Lessons from eBay's "The Perfect Store" ~ Sounds + Food 'n' Retail

For those that don't know, "The Perfect Store" tells the story of eBay, how it was started, who was involved, its community, its growth, and the IPO, basically everything up to around 2001. The book was very well-written, I thought. So much so, that I felt more affinity with the company before it went public than afterwards. For the entrepreneurial section of the book, I was eating the pages up, breathlessly soaking in the stories of many of the people involved—these large number of perspectives included in the book, are one of its strengths. Then, after d-day, the IPO, my sentiments sank. I felt the floor opening up beneath me, all my pioneering instincts gone, given away to the "suits." But I imagine some people will see it from a different perspective, and that is how well-written "The Perfect Store" is.

Normally, I would review a book in pieces, but since I read the book some 4-5 months ago, I'll instead try to summarise the key points I got from the book.

Where you are from matters to where you are going: I notice this over and over again. Pierre Omidyar, eBay's founder, is a Libertarian, which rougly translates to letting people solve their own problems, with as little interference as possible. You can see this play out in eBay's largely decentralised shopping-model. The lesson here is not, I think, that everyone should be like eBay, but that whatever you do, should in some way reflect what you believe in.

Be professional quickly: I don't think eBay would be where it was today, if Pierre hadn't immediately tried to attract talent, starting with Jeff Skoll, an acquaintance and Stanford MBA, all the way up to Meg Whitman, who was instrumental in handling the IPO and is still eBay's CEO today. Many entrepreneurs are in the game because they want to be independent. Opinions may vary, but a smaller piece of a bigger pie is usually better than a small pie all to yourself.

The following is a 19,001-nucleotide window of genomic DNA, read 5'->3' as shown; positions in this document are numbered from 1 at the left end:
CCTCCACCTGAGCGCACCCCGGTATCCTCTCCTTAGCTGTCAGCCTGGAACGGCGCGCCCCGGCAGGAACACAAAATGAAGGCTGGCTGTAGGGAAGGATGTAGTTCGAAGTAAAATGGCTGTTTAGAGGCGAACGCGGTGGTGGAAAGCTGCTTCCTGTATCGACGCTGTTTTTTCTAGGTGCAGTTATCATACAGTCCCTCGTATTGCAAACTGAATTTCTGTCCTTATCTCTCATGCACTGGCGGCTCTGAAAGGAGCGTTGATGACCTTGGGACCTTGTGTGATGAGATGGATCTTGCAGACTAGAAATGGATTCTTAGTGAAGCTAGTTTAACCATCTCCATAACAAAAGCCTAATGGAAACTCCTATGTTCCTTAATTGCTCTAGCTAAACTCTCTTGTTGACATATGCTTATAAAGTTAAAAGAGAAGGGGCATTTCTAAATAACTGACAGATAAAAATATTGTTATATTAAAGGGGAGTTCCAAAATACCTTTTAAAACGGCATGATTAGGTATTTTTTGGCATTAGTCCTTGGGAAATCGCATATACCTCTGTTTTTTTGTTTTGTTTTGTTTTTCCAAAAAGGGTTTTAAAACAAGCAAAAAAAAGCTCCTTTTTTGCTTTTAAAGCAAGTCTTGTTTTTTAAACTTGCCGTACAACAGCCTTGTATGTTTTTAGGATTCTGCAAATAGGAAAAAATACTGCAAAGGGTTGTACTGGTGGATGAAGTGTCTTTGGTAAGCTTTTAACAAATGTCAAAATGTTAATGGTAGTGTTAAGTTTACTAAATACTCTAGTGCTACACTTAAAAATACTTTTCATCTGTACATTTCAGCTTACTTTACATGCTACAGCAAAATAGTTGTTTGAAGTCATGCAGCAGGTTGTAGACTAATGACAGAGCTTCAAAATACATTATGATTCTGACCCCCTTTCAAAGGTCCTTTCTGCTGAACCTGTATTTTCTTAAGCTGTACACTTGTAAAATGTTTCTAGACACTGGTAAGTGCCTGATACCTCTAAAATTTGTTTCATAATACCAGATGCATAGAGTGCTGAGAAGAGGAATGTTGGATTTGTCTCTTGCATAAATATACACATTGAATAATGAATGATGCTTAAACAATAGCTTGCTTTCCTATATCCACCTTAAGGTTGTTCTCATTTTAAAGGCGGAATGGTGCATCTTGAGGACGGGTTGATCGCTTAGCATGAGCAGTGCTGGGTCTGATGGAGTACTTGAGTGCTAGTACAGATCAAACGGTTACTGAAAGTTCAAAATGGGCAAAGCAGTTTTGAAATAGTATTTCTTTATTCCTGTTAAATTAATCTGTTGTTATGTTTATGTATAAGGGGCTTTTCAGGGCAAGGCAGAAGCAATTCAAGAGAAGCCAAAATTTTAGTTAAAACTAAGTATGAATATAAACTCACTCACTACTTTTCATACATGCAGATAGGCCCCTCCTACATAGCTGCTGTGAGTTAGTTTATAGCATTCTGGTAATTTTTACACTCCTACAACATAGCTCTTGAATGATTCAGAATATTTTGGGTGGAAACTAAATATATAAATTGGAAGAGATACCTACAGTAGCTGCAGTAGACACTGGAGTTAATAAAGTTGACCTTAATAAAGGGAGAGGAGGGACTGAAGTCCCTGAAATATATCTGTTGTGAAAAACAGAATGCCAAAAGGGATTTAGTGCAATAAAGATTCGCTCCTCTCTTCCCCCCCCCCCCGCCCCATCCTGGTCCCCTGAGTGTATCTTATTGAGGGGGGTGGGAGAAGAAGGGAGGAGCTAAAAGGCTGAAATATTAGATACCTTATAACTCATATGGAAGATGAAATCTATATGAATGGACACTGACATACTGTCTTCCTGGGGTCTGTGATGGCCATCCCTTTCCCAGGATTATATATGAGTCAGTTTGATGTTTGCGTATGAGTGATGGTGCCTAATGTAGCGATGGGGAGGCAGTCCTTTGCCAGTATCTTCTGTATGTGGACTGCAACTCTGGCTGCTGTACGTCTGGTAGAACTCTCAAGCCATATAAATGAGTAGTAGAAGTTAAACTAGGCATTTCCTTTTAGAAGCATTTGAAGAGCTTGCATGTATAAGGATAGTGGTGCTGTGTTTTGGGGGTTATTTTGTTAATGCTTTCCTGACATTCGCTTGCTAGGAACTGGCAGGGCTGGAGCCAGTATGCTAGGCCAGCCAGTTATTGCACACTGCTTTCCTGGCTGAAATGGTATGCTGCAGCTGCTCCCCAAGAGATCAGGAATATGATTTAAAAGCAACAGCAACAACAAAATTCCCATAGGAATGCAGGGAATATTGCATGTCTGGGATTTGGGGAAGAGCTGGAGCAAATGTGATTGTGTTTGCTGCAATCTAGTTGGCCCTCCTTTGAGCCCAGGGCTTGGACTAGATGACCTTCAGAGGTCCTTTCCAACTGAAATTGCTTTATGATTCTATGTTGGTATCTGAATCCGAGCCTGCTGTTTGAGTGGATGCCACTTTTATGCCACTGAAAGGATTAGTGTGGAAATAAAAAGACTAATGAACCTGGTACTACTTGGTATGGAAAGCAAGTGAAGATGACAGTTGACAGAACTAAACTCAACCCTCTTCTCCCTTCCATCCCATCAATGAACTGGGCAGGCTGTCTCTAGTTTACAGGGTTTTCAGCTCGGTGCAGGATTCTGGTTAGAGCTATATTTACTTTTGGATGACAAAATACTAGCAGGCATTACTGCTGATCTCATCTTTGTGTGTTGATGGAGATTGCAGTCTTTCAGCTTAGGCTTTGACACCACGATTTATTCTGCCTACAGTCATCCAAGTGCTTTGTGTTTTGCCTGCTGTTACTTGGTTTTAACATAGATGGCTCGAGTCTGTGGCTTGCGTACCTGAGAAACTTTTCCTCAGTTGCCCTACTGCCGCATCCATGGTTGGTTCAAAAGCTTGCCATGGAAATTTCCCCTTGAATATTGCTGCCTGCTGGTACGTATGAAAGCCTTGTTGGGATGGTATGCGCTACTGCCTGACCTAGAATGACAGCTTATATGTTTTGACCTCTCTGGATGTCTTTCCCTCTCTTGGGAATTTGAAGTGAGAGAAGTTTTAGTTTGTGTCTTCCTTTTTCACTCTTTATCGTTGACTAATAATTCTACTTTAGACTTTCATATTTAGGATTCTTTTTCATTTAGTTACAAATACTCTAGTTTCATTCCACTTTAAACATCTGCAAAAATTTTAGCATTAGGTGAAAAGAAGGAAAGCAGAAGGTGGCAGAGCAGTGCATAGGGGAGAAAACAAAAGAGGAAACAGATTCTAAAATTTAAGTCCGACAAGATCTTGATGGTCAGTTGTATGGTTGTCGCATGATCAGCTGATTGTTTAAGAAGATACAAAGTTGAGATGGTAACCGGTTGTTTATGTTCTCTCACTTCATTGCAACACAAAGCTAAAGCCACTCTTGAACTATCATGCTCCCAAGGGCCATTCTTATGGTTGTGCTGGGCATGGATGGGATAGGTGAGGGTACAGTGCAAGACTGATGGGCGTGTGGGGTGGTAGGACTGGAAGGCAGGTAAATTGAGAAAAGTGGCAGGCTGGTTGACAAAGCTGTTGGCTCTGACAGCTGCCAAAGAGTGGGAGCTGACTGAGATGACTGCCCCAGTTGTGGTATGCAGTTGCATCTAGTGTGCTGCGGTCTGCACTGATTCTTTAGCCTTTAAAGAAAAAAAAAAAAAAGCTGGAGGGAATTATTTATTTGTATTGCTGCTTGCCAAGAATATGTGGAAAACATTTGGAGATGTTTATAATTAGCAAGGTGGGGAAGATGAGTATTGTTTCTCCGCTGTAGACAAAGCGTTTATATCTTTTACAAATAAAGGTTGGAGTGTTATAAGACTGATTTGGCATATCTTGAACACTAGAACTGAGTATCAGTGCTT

Venture capital is not just money: eBay was consistently profitable from day one, so they actually didn't need financing. But there was one important reason for going to a venture capitalist: professionalisation. eBay needed to send a signal to the world, that it was an important player on the market. It needed to attract talent, and form a growth strategy. All of which happened after it took on venture capital.

Community matters: eBay's key to success was not only her low capital costs (no stock, little overhead), but also her close ties with the users of the site. At the beginning, little in features was introduced on the site without consulting the users first. Because of this and ultimately the high switching costs, eBay benefited from what is known as the Network Effect. That said, as a company grows, community-involvement cannot be as strong, and new mechanisms must be put in place to place to stay in touch with your core-users. eBay had a lot of problems in this area.

IPO's can be traumatic: Somewhat related to the point about communities and change, when Ebay went public, it created a rift between the core-values of her original workforce and users, and the values of the financial community and the media. There's not much to say about this, except that just as it takes a particular type of people to start a company, the same applies for people taking a company public, and as a founder (and start-up-employee), you must learn to let go.

Make your IT-infrastructure scaleable: this is the only tech-advice in this post, but Pierre had no idea how quickly eBay would take off, and the company was plagued by technical issues from the start. Only some years later, when Meg Whitman became the new CEO, did proper staff get hired and was the infrastructure upgraded for scale.

That's about it. I'm sure, I forgot some key-points, and would appreciate comments on this, if you have read the book. I do remember thinking that "The Perfect Store" was the absolute best book I ever read on starting a company, interacting with community and stakeholders, and the effects of an IPO. So, highly recommended for this reason alone, and also to gain a good insight into eBay as a business until 2001-2.

(This review is mirror-posted on Tech IT Easy.)


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